Accumulating evidence demonstrated that the CSCs of clear cell renal cell carcinoma (ccRCC) surviving from drug therapy and giving rise to cancer regrowth may be a major cause of therapeutic resistance [63–66]. The expression signature of stem cells or targets of OCT4, NANOG, c-myc(NOSM), and SOX2 in human ESCs(embryonic stem cells)were evidently enriched in the mRNA profile of sunitinib-resistant RCC cells(GSE69535), facilitating investigations of the function of ARSR in renal CSCs . Existing information indicates that upregulation of the expression of ARSR in pre-therapy RCC tumors are importantly correlated with a poor sunitinib response. However, patients with low ARSR expression demonstrated attractive improvement in prognosis after receiving sunitinib. Hence, ARSR expression in RCC cancers is suitable for assessment to determine patients who may profit from sunitinib treatment prior to deciding on a treatment course. In terms of treatment-naïve patients with high expression of ARSR or activated AXL/c-MET, the combination with anti-lncARSR or anti-AXL/c-MET therapeutics may promote the response rate to sunitinib treatment. Thus, these data provides biological fundamentals for ARSR as a clinical indicator and therapeutic target for sunitinib resistance of RCC [61, 67].
LncRNA–Hh contributes to stem cell renewal property. In breast cancer, this gene is regulated by TWIST. Specifically, the shh-GLI1 pathway is promoted by Hh to induce OCT4 and SOX2 expression in breast cancer cells, which is crucial in TWIST-induced maintenance of mammosphere enrichment and self-renewal capacity, this finding is similar to the tumorigenicity of breast cancer cells in vivo .
LncTCF7 is a critical participant in mediating HCC CSC maintenance and renewal. TCF can enhance the expression of NANOG, SOX2, and OCT4. LncTCF7 function in the role of lncRNA in cancer progression and development causes TCF7 expression by soliciting SWI/SNF complex to TCF7 promoter for transcription. Both TCF7 and TCF7 expression were observed in the sphere formation of liver cancer cells, indicating their importance in CSCs. Subsequently, the Wnt signaling of cancer cells could be activated by TCF7. Several studies showed that lncTCF7-induced Wnt signaling induces the tumorigenicity of HCC by controlling the self-renewal of liver CSCs .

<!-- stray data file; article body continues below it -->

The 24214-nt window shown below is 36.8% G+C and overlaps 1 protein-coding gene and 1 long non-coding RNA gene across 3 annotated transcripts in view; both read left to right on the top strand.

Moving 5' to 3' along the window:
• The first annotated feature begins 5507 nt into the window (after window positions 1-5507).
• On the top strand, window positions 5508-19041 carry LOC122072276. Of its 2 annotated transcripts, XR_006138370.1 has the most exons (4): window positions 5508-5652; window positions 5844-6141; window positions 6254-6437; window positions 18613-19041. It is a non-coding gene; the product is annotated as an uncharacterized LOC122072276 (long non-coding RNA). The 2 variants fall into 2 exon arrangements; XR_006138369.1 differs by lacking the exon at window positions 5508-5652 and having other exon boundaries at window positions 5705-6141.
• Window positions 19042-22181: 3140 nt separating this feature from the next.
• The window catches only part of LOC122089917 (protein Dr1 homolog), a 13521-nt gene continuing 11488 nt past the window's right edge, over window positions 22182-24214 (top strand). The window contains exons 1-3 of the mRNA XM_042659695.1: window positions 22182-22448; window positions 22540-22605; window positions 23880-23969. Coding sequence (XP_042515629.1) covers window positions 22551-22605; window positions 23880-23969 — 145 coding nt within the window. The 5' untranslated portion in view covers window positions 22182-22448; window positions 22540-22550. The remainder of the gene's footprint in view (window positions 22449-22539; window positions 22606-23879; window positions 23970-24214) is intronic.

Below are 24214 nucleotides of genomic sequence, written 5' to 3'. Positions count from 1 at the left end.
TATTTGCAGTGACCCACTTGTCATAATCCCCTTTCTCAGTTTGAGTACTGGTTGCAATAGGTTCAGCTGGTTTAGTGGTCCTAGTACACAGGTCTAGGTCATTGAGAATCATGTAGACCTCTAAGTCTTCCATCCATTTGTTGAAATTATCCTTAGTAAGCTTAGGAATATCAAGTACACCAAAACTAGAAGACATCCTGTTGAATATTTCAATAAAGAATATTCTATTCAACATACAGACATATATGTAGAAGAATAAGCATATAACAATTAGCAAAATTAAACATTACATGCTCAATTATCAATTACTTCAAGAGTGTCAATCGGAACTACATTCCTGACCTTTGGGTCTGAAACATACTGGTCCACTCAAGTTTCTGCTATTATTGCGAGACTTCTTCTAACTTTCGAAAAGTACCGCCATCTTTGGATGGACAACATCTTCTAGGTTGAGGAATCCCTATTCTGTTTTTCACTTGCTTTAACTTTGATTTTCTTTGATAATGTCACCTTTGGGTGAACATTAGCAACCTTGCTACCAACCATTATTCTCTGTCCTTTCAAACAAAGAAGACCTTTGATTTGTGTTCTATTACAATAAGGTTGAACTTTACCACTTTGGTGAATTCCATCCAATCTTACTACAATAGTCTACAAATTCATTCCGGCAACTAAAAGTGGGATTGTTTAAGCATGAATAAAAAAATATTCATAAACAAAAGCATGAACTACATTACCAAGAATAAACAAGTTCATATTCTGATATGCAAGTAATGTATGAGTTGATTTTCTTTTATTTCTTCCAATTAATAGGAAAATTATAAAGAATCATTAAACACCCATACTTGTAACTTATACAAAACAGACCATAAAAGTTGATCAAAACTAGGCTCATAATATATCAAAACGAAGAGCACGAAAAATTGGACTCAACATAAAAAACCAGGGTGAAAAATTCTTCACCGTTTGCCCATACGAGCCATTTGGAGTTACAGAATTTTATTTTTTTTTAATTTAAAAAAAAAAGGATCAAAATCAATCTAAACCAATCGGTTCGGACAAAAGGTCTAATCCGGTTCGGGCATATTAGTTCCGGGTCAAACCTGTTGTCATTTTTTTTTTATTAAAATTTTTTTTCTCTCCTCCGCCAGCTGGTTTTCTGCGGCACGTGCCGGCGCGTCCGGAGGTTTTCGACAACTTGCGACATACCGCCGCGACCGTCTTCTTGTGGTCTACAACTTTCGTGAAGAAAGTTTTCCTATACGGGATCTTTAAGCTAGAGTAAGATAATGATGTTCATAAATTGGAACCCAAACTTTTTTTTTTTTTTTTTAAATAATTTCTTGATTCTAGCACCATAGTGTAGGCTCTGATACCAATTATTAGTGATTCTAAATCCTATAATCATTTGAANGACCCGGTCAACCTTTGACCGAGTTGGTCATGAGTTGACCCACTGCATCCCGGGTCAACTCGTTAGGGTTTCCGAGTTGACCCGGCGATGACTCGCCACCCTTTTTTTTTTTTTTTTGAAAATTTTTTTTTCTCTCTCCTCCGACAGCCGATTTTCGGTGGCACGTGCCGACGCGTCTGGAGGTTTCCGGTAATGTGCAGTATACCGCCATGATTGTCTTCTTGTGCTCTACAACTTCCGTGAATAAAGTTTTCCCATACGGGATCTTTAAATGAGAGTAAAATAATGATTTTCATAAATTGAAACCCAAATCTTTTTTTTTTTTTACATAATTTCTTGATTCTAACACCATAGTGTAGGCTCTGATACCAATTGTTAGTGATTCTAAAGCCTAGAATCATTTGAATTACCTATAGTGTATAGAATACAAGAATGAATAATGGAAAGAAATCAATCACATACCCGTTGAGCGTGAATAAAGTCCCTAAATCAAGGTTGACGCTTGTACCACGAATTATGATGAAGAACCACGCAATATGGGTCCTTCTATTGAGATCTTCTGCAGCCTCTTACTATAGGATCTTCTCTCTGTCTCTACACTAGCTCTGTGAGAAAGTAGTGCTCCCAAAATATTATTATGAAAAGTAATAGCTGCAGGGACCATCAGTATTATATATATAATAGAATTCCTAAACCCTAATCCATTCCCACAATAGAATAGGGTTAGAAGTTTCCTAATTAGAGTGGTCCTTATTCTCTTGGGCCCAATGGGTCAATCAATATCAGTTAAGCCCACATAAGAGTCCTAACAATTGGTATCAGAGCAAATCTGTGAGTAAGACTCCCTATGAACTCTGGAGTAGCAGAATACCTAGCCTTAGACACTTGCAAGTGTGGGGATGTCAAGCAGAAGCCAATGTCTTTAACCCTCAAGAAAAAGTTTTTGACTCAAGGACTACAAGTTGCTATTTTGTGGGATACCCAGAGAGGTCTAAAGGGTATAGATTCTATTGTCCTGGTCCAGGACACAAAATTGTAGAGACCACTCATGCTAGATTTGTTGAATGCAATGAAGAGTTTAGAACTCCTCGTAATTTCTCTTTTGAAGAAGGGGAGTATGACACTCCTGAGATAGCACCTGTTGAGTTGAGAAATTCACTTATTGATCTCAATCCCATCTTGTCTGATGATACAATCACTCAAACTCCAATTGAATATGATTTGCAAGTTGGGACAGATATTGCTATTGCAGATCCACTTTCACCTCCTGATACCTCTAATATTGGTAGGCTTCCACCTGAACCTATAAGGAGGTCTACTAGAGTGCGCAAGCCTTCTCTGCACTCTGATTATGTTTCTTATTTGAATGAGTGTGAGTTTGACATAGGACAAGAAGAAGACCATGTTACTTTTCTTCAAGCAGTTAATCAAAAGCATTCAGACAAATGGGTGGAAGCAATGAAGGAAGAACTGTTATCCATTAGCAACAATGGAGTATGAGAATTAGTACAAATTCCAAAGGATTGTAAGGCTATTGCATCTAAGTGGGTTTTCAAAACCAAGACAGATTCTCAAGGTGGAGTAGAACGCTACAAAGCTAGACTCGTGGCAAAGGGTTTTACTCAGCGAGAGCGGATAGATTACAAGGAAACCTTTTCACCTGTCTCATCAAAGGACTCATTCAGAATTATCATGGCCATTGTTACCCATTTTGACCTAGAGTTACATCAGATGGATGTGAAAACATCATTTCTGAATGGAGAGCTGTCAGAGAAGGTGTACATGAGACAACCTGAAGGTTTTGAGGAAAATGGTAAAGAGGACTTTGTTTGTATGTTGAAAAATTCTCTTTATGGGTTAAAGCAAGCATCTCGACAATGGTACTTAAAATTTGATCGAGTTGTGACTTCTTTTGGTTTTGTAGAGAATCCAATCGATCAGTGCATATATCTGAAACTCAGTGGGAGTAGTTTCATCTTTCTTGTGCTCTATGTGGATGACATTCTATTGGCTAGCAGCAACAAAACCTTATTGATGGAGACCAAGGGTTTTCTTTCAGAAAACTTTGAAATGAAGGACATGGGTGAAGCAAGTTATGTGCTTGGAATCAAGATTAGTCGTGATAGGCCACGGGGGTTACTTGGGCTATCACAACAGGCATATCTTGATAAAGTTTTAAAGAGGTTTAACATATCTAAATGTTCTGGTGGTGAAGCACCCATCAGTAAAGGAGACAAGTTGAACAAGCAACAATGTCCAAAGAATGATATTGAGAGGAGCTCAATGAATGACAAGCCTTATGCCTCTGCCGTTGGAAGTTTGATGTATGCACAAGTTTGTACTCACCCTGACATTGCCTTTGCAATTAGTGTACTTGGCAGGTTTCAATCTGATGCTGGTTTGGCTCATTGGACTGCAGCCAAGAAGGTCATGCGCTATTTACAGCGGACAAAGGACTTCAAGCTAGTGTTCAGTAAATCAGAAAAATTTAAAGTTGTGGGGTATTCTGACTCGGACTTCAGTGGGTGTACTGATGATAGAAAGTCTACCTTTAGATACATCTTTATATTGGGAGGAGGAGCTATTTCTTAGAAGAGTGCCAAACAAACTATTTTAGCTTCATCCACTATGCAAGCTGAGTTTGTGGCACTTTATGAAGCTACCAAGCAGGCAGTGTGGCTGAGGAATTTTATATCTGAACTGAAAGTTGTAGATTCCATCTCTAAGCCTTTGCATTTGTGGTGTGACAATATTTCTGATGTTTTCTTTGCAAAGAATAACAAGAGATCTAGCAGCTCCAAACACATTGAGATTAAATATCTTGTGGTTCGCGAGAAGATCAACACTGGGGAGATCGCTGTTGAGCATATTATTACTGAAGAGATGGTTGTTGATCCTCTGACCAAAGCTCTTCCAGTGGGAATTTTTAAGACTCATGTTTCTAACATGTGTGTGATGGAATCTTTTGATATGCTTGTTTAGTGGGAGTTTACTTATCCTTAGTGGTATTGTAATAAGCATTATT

Besides, LncRNA-34a promotes the self-renewal of (colon cancer stem cells) CCSCs. Moreover, Lnc34a asymmetrically induces cell fate asymmetry in the division of CCSC. This influence is mediated by miR-34a, which targets Wnt signaling and Notch pathways, which are necessary for CCSC self-renewal [70, 71].
Another lncRNA, MALAT1, regulates complex biological processes, such as synaptogenesis , the invasion of trophoblasts into the uterine wall  and tumor metastasis , by interacting with the serine/arginine-rich splicing factors. In vitro and in vivo experiments, MALAT1 indicates a pro-tumor function in the proliferation, invasion, and migration of cholangiocarcinoma cells. Accumulating evidence demonstrated that lower OS rate, poorer TNM stage, larger tumor size and metastasis in patients with hilarcholangiocarcinoma (HCCA) are correlated with the high expression levels of MALAT1. Hence, lncRNA MALAT1 is a highly promising novel prognostic tissue biomarker in HCCA.
In addition, lncRNA cancer-upregulated drug resistant (CUDR) can be found in numerous tumors owing to overexpression. CUDR can also promote tumorigenesis . CUDR also exhibits considerable potential in controlling liver CSC via the cascade of CUDR–HULC/CUDR–B-catenin signaling pathways .
Interestingly, lncRNA p21 has been indicated as an effective allayer of the stem-like characteristics of CSCs isolated from colorectal cancer cell lines or primary colorectal cancer tissues . Several reports stated that lncRNA-p21 attenuates the self-renewal and viability of colorectal cancer by inhibiting the B-catenin signaling .
In this study, lncRNAs and their role in cancer stem cells are discussed. LncRNAs cannot be translated into a protein  but are critical in pathway of oncogenic and tumor suppression . lncRNAs can influence the cancer development, such as tumorigenesis, apoptosis, metastasis, chemoresistance, radioresistance and angiogenesis. On the basis of previous studies, we can reasonably assume that lncRNAs are critical regulatory elements in the epigenetic modification of CSCs. We have reviewed that lncRNAs are defined to be associated with TNM stage, response rate to therapy and prognosis, considerable evidence indicates that lncRNAs will be critical markers for cancer therapeutics and diagnostics .
Further studies on lncRNA are needed to increase the understanding of the complex networks involved in controlling stem cells. These investigations may discover the mechanisms by which differentiated cancer cells can destroy developmental or embryonic programs to induce cancer cell self-renewal. In CSCs, future studies on lncRNAs, including profiling of classified cell populations of cancer and genetic approaches for navigating lncRNA expression, should provide information on the mechanism of these molecules controlling CSCs. Ongoing in vivo work will provide the strongest proof for the importance of lncRNAs in disease and physiology. In addition, further tumor profiling should recognize which lncRNAs may function as clinical biomarkers and are the best candidates for future therapeutic strategies. Functional studies on lncRNAs may be useful for the value of serum lncRNAs as indicators of different kinds of cancers. In total, further studies are necessary to improve the understanding of the complex networks involved in lncRNA and CSCs.